Two men sitting at a table

Babachu Spriggs and Bob Roehm at The Largest Table

I learned yesterday that Babachu Spriggs, a friend of mine with whom I had frequently performed music on Wednesdays at noon at a church in downtown Columbus, has died.

The news first arrived in my e-mail Inbox early yesterday morning [literally in the middle of the night]; a link to a news story in The Columbus Dispatch appeared in the "notification" area of my computer as soon as I had turned it on, several hours later, also early yesterday morning.

Now there are two news stories about Babachu in The Columbus Dispatch; below are the links to those two news stories.

1. Columbus' beloved 'dancing guy,' known for brightening up local festivals, has died

2. Babachu Spriggs: Near East Side Church gathering mourns ComFest dancer with storied past

Babachu and I had first met because I would often play piano, between 2012 and 2018, during a weekly worship service that would immediately precede The Largest Table, a free meal for low-income and other people that is served on Wednesdays at noon at St. John's United Church of Christ at 59 E. Mound St.

Babachu would often sing solos during those weekly worship services; I would often accompany him on a grand piano.

Except for "The Lord's Prayer" [the familiar-to-many song by Albert Hay Malotte], most of the songs that Babachu would sing had been unfamiliar to me. Two of his songs that I remember right now are "Whisper His Name" and "His Eye Is on the Sparrow."

Since I always play piano "by ear," I had usually been able to "follow" Babachu's unique style of singing appropriately; even if my accompaniment had used a wrong chord for a brief moment, my accompaniment would quickly move to a better chord and still "work."

I resigned from playing piano at St. John's during May 2018 and immediately lost touch with Babachu. Now, because of COVID-19, there is no worship service on Wednesdays and therefore there is no need for anyone to play music on Wednesdays. The Largest Table still serves food but now serves only "to-go" food that people may pick up during the designated hours and then eat somewhere else.

Many of the facts of Babachu's death are unknown at present because he had been homeless and he had had no permanent address. He had been either 80 years old or 81 years old depending on which source you believe. It is fairly certain that Babachu had died sometime during the past six weeks; it is very likely that he had frozen to death while outside during this winter's extremely cold weather.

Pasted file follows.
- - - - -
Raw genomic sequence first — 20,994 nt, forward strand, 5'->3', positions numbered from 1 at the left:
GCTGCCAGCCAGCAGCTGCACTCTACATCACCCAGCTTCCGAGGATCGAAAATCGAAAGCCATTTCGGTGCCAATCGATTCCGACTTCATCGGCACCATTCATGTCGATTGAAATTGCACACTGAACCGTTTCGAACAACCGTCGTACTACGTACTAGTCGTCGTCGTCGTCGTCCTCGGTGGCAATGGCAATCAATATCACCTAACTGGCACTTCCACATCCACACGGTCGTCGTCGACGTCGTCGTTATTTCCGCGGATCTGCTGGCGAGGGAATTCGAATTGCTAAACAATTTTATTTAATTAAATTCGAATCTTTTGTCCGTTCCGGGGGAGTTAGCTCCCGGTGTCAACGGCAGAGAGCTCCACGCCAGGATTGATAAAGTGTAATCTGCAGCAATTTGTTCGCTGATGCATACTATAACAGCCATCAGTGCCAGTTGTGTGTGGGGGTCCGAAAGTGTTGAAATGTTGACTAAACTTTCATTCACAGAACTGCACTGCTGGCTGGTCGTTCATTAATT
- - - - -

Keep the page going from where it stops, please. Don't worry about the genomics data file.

There are unconfirmed reports that Babachu had actually died while sitting on the steps of St. John's UCC, the church where he and I used to do music together. One of the news stories had said that he had "frozen to death" on "on the steps of a downtown church"; a recent sermon at St. John's UCC had reportedly spoken about "a homeless person" who had died while sitting on their front steps but that person had not been named in that sermon.

Babachu and I would occasionally "hang out" together after having done music together at St. John's unless I had a commitment immediately afterwards.

One visit with Babachu that I fondly remember had been a lengthy visit to Bicentennial Park, during the summer, immediately after The Largest Table, with its fountains that would be turning on and off randomly while children would be running through the water [or non-water] and Babachu would sometimes be dancing around the area.

I remember Babachu telling me that the police would occasionally approach him while he had been dancing in public and would ask him questions because they had considered his dancing in public to be "suspicious activity."

The final time when Babachu and I had seen each other had been when we had run into each other near the boarded-up former Family Dollar store at N. High St. and W. Fourth Ave.

We talked for perhaps 20 minutes while standing behind concrete construction barriers that had been preventing vehicular traffic on N. High St. from hitting us. I did not expect that that chance encounter would be the final time when Babachu and I would see each other.

Babachu had always been an extremely joyful person in spite of living an extremely challenging life during his final years; he will definitely be missed.